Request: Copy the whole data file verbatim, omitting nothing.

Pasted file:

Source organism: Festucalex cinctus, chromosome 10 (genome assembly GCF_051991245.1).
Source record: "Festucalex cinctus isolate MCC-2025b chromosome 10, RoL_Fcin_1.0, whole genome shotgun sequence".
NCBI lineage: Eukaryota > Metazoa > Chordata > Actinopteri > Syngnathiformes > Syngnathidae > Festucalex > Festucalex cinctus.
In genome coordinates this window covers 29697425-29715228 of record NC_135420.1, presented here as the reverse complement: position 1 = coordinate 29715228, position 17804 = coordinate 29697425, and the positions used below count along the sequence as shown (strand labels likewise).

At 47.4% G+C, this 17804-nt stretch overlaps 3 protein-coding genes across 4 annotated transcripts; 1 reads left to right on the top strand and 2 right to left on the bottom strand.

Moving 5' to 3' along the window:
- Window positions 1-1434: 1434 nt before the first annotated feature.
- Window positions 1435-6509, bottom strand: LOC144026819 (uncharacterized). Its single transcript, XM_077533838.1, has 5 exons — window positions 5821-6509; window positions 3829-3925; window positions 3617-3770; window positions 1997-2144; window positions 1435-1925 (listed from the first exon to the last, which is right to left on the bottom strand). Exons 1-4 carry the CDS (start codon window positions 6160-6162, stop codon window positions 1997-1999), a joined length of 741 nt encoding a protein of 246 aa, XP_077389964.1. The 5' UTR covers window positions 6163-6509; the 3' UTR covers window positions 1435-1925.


Source organism: Festucalex cinctus, chromosome 10 (genome assembly GCF_051991245.1).
Source record: "Festucalex cinctus isolate MCC-2025b chromosome 10, RoL_Fcin_1.0, whole genome shotgun sequence".
NCBI lineage: Eukaryota > Metazoa > Chordata > Actinopteri > Syngnathiformes > Syngnathidae > Festucalex > Festucalex cinctus.
In genome coordinates this window covers 29697425-29715228 of record NC_135420.1, presented here as the reverse complement: position 1 = coordinate 29715228, position 17804 = coordinate 29697425, and the positions used below count along the sequence as shown (strand labels likewise).

At 47.4% G+C, this 17804-nt stretch overlaps 3 protein-coding genes across 4 annotated transcripts; 1 reads left to right on the top strand and 2 right to left on the bottom strand.

Moving 5' to 3' along the window:
- Window positions 1-1434: 1434 nt before the first annotated feature.
- Window positions 1435-6509, bottom strand: LOC144026819 (uncharacterized). Its single transcript, XM_077533838.1, has 5 exons — window positions 5821-6509; window positions 3829-3925; window positions 3617-3770; window positions 1997-2144; window positions 1435-1925 (listed from the first exon to the last, which is right to left on the bottom strand). Exons 1-4 carry the CDS (start codon window positions 6160-6162, stop codon window positions 1997-1999), a joined length of 741 nt encoding a protein of 246 aa, XP_077389964.1. The 5' UTR covers window positions 6163-6509; the 3' UTR covers window positions 1435-1925.